How the Asia-Pacific region can bridge the digital skills gap
Asia-Pacific is a region on the rise. It’s home to some of the world's most dynamic economies and emerging technologies like AI, machine learning and cloud computing— opening unprecedented economic opportunities across all industries. As digitalisation continues to spread across the region, the demand for digital skills at all levels is growing just as fast, and the widening skills gap is increasingly impacting employers, governments and individuals alike.
Today, we’re releasing a report with The Economist Impact to help all these stakeholders chart the way forward and tap into the tremendous opportunities that equal access to digital skills can provide. Here are some key insights from the report.
Online certificates and skills courses open new pathways to jobs.
Survey respondents said that overall, basic digital skills are the most important ones needed in the workplace — and usually consider them a “given”. While there’s still work to be done to bring basic digital skills to more people around the region, it’s advanced digital skills in fields like data analytics, cybersecurity and programming that have become a powerful differentiator for job seekers. In fact, some advanced digital skills are increasingly becoming a requirement in workplaces. For example, almost half of the respondents consider cybersecurity and data analysis as “must-have” skills in their industries.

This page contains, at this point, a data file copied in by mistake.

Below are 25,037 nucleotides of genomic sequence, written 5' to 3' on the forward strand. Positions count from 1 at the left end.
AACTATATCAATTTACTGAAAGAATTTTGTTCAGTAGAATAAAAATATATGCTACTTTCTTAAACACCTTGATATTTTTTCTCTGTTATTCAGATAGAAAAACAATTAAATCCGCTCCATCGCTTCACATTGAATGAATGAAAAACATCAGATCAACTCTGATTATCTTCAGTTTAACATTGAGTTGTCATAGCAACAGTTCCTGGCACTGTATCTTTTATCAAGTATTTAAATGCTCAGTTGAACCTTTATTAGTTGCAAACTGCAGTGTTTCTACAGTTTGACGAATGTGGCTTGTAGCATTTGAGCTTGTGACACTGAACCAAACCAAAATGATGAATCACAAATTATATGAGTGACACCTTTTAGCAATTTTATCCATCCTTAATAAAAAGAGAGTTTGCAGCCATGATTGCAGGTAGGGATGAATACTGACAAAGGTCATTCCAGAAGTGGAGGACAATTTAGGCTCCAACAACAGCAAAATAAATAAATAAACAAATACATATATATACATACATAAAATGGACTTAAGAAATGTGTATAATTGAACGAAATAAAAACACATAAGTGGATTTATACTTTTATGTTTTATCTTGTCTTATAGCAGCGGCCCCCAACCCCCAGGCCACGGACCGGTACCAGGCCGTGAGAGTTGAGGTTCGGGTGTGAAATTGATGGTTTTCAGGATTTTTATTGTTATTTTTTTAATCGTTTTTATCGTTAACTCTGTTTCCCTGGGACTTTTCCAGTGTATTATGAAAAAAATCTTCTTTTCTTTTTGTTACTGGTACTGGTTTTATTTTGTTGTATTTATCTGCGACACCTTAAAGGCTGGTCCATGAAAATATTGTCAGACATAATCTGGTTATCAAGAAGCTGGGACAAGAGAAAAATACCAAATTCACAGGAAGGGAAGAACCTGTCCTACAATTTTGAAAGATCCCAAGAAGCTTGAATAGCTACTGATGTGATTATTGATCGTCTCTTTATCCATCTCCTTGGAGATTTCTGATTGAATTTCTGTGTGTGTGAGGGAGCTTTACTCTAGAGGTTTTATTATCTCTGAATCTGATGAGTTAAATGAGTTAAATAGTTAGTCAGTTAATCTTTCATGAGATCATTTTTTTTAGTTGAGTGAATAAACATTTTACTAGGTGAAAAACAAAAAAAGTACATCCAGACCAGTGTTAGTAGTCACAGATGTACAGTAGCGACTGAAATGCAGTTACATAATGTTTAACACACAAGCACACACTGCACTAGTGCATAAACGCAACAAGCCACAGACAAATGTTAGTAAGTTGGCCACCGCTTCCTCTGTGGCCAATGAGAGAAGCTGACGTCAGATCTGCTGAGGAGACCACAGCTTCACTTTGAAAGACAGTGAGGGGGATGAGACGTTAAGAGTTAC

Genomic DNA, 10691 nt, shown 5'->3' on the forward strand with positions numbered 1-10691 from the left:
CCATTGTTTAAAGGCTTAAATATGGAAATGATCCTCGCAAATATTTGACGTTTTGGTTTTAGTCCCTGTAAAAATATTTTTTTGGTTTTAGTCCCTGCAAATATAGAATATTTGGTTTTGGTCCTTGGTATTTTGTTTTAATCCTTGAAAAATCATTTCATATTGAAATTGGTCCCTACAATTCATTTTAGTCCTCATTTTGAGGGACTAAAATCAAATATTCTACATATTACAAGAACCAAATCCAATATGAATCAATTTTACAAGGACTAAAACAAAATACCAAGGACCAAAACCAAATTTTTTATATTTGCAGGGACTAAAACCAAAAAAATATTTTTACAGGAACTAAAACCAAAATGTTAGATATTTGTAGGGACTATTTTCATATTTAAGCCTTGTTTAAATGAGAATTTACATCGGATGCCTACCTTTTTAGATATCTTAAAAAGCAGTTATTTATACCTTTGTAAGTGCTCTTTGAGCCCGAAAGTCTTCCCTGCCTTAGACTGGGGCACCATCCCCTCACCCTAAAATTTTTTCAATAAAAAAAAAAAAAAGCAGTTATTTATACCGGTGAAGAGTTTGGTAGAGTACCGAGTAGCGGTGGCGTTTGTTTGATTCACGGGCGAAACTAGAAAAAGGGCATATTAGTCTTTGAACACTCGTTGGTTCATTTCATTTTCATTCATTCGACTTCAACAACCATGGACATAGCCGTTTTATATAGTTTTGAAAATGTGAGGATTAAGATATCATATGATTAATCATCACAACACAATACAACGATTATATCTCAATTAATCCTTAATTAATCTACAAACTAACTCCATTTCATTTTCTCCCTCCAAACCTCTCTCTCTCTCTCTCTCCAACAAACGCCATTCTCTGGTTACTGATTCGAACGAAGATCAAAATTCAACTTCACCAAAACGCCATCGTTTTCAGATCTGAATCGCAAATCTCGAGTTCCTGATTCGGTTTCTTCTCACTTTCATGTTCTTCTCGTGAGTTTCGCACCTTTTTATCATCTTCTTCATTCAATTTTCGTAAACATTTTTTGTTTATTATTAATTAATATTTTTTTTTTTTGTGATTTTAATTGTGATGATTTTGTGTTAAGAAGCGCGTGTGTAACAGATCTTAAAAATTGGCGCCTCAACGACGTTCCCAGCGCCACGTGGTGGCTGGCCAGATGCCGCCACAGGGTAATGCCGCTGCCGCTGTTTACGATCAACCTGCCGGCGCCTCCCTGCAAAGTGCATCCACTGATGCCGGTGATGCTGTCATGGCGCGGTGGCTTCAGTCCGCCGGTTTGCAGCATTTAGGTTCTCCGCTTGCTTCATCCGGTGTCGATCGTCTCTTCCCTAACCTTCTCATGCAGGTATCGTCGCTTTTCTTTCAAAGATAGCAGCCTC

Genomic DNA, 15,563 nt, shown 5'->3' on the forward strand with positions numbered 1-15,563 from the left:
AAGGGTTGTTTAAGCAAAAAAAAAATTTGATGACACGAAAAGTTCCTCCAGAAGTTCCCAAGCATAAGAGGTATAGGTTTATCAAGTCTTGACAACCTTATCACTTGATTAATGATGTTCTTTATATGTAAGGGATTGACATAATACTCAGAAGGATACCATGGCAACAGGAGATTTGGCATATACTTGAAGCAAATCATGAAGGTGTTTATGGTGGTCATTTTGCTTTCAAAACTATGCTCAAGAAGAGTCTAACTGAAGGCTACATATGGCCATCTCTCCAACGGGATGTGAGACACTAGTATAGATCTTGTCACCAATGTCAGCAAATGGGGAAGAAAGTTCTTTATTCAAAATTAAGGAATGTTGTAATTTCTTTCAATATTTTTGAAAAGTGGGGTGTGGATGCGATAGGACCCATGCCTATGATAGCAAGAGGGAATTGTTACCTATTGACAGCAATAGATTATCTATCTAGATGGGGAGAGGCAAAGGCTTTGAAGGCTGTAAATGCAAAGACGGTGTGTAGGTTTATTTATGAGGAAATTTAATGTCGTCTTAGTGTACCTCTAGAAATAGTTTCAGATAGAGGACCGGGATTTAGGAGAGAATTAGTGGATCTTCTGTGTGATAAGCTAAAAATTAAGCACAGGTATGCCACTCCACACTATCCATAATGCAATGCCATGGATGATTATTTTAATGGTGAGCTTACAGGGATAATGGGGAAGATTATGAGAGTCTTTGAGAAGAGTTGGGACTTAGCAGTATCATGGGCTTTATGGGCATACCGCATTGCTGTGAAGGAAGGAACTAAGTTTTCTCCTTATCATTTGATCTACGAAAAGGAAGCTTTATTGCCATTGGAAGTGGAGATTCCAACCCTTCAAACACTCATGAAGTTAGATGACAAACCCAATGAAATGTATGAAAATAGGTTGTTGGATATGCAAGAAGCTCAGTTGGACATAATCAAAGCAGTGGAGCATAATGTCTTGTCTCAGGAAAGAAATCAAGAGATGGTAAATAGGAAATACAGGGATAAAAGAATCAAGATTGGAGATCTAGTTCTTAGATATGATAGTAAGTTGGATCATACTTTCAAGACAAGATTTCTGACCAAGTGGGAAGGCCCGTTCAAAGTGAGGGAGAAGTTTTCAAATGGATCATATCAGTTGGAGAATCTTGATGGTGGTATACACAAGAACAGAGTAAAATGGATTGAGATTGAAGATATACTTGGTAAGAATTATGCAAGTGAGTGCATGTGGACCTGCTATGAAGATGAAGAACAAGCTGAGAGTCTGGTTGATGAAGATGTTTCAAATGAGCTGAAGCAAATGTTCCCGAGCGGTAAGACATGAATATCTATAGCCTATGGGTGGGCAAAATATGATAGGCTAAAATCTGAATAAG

Skills-based qualifications — like micro-credentials and online certificates — provide the kind of flexible pathways that learners today need. Supporting these new formats offers governments, companies and organizations a major opportunity to help grow the pipeline of qualified candidates for jobs. We’re seeing encouraging results from our Google Career Certificate (GCC) programs that we run in collaboration with our public and private sector partners. There are over 125,000 GCC graduates in Asia-Pacific, and over 80% of them report a positive career outcome such as a new job, promotion or a salary raise within six months of completing the program.
How to remove barriers to learning.
The report finds that over 55% of employees lack a clear understanding of the skills they need in today’s job market. For example, demand for green skills (like knowledge around renewable energy or environmental protection) is growing rapidly as sustainability becomes a bigger priority for businesses. However, many people are unsure what skills they need to land a job in the green economy— or how these skills translate into a career.
Companies can help by using a data-driven approach to clarify what skills are necessary when they post job listings. Technologies like AI can be useful in developing a comprehensive classification of skills required for different roles. Once employees understand what skills are in demand, they can take the next step to gain those skills and improve their chances in the job market.
Governments can also proactively collaborate with industries, universities and training providers to make sure their strategies line up with broader goals and policy priorities. Grants and subsidies will continue to be beneficial in making education more accessible.
Skills training can fuel careers — and the economy.
The Asia-Pacific region is known for being tech-forward, and that will continue to enable the growth and prosperity of our digital economies. That’s why we have to make sure we have a skilled workforce to take on the digital jobs of the future. By supporting digital skills training, both as part of employees’ careers and in educational institutions, we can nurture a culture of lifelong learning — and encourage people to explore new career opportunities.